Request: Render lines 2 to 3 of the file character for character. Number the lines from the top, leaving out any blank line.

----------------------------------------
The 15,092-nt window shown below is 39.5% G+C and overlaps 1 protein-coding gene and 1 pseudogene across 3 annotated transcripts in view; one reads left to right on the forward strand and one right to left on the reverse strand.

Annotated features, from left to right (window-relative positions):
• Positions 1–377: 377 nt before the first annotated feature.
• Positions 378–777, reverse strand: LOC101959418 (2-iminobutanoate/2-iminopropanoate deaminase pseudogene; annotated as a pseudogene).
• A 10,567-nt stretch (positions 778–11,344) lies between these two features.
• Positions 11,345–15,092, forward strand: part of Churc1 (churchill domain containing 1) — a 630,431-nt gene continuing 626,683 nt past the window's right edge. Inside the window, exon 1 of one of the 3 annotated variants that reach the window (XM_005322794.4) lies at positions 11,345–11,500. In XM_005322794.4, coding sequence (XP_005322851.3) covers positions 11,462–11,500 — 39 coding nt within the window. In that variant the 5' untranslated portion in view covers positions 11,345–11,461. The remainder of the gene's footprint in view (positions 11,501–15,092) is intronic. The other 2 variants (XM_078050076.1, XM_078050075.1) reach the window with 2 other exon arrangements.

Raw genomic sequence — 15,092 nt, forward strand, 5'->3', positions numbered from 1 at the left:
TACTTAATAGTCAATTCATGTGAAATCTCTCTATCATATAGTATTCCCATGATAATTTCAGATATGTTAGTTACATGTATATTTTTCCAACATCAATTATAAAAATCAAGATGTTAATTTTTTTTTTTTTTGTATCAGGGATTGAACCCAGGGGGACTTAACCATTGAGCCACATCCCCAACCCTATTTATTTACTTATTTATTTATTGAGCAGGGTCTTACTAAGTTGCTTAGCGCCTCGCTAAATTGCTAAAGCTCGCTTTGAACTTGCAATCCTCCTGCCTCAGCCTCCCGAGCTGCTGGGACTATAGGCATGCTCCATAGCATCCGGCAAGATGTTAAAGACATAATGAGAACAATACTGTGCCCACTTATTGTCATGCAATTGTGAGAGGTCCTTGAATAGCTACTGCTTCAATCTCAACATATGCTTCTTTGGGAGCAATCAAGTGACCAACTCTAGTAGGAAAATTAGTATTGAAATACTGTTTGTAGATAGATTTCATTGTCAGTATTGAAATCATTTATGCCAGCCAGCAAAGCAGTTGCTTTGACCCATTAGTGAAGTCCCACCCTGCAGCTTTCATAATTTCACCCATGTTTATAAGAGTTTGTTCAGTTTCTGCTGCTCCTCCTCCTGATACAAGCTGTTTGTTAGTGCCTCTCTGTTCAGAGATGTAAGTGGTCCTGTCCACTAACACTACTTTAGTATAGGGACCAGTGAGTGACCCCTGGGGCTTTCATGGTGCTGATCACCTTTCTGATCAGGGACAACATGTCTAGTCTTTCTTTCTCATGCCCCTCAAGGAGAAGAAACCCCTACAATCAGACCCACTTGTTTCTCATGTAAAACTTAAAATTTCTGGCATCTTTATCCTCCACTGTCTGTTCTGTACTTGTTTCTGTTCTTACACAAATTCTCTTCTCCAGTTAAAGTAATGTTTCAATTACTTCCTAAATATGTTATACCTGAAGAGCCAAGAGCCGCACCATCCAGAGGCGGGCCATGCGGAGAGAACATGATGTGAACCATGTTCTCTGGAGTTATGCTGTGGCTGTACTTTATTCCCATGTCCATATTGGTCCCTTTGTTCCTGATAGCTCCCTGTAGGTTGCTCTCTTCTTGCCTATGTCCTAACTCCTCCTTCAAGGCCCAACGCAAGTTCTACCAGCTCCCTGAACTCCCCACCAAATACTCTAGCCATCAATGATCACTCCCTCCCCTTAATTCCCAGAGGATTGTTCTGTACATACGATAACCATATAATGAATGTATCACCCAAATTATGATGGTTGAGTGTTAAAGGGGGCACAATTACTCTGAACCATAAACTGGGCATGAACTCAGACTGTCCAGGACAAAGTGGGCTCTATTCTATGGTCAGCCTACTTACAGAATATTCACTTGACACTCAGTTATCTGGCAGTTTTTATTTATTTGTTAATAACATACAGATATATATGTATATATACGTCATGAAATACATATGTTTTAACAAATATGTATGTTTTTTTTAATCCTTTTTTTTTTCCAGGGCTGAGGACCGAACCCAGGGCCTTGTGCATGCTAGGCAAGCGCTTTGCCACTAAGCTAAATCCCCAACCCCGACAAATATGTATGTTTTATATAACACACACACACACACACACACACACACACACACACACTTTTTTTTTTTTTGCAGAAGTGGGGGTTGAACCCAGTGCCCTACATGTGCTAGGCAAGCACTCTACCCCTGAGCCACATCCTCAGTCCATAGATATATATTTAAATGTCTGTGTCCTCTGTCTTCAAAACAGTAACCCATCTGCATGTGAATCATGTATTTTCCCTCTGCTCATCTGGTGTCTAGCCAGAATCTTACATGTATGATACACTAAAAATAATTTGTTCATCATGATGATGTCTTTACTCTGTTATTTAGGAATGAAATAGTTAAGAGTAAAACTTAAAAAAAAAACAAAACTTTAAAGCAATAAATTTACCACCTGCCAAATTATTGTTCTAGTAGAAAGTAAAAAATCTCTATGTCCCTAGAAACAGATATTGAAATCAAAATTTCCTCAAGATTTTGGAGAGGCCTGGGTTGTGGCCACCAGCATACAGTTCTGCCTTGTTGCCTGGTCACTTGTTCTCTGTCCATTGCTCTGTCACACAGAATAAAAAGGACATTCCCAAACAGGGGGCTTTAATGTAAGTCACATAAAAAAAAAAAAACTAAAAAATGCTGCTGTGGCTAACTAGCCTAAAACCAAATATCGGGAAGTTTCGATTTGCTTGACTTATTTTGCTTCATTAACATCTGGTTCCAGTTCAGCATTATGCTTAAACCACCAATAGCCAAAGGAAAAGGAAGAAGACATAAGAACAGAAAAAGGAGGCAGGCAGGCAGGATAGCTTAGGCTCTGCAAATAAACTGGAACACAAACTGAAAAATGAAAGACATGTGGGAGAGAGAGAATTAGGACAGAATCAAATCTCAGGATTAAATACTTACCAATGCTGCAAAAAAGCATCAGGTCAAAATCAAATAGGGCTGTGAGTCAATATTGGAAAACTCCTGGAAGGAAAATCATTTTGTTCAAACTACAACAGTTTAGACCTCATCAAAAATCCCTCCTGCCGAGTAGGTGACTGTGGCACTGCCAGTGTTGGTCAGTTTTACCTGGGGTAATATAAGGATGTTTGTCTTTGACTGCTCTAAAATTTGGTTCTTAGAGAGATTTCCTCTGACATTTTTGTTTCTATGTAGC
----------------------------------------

Annotated features, from left to right (window-relative positions):
• Positions 1–377: 377 nt before the first annotated feature.